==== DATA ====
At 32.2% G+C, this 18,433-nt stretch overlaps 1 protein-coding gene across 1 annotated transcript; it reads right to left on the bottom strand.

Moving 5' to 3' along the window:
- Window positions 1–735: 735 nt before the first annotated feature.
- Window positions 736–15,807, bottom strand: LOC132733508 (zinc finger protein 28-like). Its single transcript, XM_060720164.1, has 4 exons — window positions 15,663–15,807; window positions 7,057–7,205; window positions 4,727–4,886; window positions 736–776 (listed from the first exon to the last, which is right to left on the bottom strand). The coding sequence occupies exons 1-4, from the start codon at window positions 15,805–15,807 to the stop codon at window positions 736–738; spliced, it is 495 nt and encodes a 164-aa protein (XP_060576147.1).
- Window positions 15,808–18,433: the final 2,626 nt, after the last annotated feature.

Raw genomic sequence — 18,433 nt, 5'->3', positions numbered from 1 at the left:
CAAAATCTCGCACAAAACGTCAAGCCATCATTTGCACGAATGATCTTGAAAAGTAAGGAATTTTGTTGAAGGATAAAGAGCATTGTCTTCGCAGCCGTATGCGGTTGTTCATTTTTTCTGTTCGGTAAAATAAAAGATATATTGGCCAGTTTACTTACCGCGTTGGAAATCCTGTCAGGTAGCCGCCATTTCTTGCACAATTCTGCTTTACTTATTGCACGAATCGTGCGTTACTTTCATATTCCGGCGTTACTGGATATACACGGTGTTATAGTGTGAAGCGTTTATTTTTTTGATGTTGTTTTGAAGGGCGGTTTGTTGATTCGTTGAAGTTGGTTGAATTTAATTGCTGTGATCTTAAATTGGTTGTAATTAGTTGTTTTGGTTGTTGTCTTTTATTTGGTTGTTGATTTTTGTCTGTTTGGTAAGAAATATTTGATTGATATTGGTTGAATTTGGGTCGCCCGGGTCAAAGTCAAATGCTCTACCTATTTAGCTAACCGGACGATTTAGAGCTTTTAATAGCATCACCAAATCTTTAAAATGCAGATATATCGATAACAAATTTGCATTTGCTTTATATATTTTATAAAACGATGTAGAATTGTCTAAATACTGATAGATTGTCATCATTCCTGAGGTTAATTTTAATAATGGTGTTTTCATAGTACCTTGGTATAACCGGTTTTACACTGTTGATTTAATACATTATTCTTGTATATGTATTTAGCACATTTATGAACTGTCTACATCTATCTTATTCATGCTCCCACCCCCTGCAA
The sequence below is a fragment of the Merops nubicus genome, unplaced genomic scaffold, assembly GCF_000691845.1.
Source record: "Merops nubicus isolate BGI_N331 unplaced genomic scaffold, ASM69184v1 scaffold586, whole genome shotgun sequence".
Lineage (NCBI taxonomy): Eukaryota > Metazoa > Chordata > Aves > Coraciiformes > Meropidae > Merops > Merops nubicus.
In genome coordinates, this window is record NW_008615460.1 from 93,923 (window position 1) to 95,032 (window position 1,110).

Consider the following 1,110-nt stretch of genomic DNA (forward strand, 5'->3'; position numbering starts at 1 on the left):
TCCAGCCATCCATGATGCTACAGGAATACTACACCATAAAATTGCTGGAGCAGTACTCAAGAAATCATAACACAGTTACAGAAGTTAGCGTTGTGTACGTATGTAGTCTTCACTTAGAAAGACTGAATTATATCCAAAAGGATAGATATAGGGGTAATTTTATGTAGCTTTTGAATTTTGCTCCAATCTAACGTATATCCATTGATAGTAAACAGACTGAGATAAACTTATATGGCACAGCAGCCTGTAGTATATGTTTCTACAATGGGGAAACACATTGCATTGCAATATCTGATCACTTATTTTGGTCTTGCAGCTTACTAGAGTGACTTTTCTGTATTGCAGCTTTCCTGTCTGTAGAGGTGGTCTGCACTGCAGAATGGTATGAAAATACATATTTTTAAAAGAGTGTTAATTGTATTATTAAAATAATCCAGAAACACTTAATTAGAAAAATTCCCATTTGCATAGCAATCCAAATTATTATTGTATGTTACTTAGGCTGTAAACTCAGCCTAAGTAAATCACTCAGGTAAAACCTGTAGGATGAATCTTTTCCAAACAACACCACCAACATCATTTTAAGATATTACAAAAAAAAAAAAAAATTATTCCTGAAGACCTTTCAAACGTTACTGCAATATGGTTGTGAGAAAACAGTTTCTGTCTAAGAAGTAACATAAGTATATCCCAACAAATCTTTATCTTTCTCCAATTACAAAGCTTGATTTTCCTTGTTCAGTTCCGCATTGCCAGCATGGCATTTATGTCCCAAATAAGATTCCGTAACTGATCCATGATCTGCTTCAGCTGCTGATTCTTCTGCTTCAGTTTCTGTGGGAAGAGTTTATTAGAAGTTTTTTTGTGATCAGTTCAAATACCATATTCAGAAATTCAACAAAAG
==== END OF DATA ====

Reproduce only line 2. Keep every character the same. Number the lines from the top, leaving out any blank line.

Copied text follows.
Moving 5' to 3' along the window: